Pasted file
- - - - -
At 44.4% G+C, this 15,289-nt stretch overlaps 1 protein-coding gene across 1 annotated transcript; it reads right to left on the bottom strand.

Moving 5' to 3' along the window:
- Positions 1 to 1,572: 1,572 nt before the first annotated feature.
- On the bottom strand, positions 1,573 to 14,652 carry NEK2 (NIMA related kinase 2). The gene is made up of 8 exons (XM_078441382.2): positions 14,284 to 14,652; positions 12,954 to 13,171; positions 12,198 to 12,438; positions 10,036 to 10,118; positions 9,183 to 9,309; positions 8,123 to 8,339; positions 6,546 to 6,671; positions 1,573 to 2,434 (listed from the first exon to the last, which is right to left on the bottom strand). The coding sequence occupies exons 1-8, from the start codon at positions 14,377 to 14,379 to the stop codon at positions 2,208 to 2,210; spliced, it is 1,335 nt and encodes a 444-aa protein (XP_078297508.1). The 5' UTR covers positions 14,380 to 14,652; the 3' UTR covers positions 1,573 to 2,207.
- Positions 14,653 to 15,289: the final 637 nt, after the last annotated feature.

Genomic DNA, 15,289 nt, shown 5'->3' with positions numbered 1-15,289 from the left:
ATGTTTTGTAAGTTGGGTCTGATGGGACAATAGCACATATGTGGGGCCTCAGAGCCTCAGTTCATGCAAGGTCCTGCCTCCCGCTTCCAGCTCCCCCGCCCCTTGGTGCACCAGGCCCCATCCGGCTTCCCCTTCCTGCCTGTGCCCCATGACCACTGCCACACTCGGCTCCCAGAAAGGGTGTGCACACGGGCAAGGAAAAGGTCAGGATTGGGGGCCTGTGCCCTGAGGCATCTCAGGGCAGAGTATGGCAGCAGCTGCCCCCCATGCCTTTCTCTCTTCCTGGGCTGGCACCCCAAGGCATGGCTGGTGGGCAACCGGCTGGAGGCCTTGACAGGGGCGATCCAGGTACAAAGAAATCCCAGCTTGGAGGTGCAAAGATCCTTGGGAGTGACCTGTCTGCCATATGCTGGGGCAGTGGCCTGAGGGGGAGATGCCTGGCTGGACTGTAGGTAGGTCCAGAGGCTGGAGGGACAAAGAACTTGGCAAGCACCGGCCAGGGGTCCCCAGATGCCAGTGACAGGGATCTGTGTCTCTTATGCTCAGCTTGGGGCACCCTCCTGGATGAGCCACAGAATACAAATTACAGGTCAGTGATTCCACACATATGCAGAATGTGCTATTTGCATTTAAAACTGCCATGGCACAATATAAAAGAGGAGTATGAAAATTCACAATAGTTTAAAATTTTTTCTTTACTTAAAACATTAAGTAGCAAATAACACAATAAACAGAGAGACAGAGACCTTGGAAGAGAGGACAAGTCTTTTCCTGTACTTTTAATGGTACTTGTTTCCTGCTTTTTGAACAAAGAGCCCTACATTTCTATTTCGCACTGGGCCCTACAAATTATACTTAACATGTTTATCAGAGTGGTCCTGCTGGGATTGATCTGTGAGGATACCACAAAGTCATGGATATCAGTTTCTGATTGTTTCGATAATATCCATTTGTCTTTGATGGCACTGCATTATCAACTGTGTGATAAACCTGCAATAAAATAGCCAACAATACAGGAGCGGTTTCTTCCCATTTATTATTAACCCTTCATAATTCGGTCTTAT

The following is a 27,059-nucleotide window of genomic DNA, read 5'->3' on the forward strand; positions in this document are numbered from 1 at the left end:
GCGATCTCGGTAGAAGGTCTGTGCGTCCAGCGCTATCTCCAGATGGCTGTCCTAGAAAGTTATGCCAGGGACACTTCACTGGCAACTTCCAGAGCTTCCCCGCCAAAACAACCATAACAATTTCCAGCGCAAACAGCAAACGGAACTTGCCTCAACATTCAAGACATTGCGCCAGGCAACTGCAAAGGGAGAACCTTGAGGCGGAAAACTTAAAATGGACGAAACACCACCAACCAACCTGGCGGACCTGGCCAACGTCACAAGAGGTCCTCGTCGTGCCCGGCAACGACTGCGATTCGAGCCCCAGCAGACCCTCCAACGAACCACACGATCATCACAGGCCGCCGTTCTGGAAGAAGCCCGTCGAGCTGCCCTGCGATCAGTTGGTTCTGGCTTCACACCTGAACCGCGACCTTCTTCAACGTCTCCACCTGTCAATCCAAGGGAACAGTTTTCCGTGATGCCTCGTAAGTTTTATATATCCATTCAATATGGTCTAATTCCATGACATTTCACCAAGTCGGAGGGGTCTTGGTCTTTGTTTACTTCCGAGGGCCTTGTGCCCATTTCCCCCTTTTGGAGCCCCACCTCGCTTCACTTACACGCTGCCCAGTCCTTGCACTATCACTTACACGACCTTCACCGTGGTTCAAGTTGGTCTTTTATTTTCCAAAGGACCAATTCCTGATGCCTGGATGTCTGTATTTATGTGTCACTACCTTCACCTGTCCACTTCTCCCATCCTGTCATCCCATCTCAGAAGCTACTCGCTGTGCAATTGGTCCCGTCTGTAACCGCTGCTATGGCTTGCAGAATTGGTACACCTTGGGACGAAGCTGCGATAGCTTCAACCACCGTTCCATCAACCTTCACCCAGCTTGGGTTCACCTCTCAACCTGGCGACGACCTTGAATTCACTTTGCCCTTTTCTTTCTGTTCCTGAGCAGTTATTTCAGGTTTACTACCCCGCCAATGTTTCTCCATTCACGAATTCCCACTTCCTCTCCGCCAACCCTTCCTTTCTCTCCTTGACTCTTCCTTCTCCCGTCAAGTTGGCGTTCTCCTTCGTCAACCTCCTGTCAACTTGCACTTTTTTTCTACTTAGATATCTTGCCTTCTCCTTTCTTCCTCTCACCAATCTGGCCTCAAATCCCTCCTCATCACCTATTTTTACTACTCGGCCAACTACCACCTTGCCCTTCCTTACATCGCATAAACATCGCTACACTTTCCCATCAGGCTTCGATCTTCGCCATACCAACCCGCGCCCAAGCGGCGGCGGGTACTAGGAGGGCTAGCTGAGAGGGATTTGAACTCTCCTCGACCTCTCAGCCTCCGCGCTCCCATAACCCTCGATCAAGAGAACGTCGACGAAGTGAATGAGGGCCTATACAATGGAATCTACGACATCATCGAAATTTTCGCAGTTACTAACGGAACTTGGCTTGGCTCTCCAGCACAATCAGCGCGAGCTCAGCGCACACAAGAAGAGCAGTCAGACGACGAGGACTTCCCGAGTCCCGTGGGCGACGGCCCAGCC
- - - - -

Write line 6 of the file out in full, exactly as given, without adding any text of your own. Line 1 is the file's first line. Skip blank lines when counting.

Genomic DNA, 15,289 nt, shown 5'->3' with positions numbered 1-15,289 from the left: